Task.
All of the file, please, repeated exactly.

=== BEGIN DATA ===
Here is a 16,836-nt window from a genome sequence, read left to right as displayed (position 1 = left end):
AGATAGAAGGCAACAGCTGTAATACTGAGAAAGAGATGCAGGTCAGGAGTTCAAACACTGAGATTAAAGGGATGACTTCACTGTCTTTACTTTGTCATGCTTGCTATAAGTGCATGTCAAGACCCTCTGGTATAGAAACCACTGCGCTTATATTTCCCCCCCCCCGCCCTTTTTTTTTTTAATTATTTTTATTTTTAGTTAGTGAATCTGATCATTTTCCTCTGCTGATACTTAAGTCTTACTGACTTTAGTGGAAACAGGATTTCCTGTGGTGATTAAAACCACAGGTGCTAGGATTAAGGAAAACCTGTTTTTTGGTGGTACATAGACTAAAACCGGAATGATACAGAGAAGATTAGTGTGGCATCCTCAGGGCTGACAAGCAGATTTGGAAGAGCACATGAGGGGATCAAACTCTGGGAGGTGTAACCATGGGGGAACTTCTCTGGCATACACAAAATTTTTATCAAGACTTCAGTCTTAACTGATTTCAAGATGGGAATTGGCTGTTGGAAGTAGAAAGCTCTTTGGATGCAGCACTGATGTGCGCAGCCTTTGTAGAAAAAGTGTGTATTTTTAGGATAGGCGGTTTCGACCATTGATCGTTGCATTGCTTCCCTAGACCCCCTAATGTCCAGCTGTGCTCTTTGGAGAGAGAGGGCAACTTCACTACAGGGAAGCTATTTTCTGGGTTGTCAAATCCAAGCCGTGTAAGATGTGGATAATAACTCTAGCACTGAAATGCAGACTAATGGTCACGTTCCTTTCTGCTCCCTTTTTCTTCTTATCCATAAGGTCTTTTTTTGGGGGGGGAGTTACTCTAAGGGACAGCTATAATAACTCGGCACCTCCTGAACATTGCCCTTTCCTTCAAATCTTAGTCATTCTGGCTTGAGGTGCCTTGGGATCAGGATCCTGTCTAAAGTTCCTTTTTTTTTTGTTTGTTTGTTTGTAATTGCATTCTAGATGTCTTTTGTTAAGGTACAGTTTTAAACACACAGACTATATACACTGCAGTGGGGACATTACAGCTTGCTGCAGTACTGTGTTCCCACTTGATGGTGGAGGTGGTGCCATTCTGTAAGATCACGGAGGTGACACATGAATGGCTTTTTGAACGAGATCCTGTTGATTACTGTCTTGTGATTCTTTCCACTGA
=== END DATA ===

Here is a 16,836-nt window from a genome sequence, read left to right as displayed (position 1 = left end):
AGATAGAAGGCAACAGCTGTAATACTGAGAAAGAGATGCAGGTCAGGAGTTCAAACACTGAGATTAAAGGGATGACTTCACTGTCTTTACTTTGTCATGCTTGCTATAAGTGCATGTCAAGACCCTCTGGTATAGAAACCACTGCGCTTATATTTCCCCCCCCCCGCCCTTTTTTTTTTTAATTATTTTTATTTTTAGTTAGTGAATCTGATCATTTTCCTCTGCTGATACTTAAGTCTTACTGACTTTAGTGGAAACAGGATTTCCTGTGGTGATTAAAACCACAGGTGCTAGGATTAAGGAAAACCTGTTTTTTGGTGGTACATAGACTAAAACCGGAATGATACAGAGAAGATTAGTGTGGCATCCTCAGGGCTGACAAGCAGATTTGGAAGAGCACATGAGGGGATCAAACTCTGGGAGGTGTAACCATGGGGGAACTTCTCTGGCATACACAAAATTTTTATCAAGACTTCAGTCTTAACTGATTTCAAGATGGGAATTGGCTGTTGGAAGTAGAAAGCTCTTTGGATGCAGCACTGATGTGCGCAGCCTTTGTAGAAAAAGTGTGTATTTTTAGGATAGGCGGTTTCGACCATTGATCGTTGCATTGCTTCCCTAGACCCCCTAATGTCCAGCTGTGCTCTTTGGAGAGAGAGGGCAACTTCACTACAGGGAAGCTATTTTCTGGGTTGTCAAATCCAAGCCGTGTAAGATGTGGATAATAACTCTAGCACTGAAATGCAGACTAATGGTCACGTTCCTTTCTGCTCCCTTTTTCTTCTTATCCATAAGGTCTTTTTTTGGGGGGGGAGTTACTCTAAGGGACAGCTATAATAACTCGGCACCTCCTGAACATTGCCCTTTCCTTCAAATCTTAGTCATTCTGGCTTGAGGTGCCTTGGGATCAGGATCCTGTCTAAAGTTCCTTTTTTTTTTGTTTGTTTGTTTGTAATTGCATTCTAGATGTCTTTTGTTAAGGTACAGTTTTAAACACACAGACTATATACACTGCAGTGGGGACATTACAGCTTGCTGCAGTACTGTGTTCCCACTTGATGGTGGAGGTGGTGCCATTCTGTAAGATCACGGAGGTGACACATGAATGGCTTTTTGAACGAGATCCTGTTGATTACTGTCTTGTGATTCTTTCCACTGA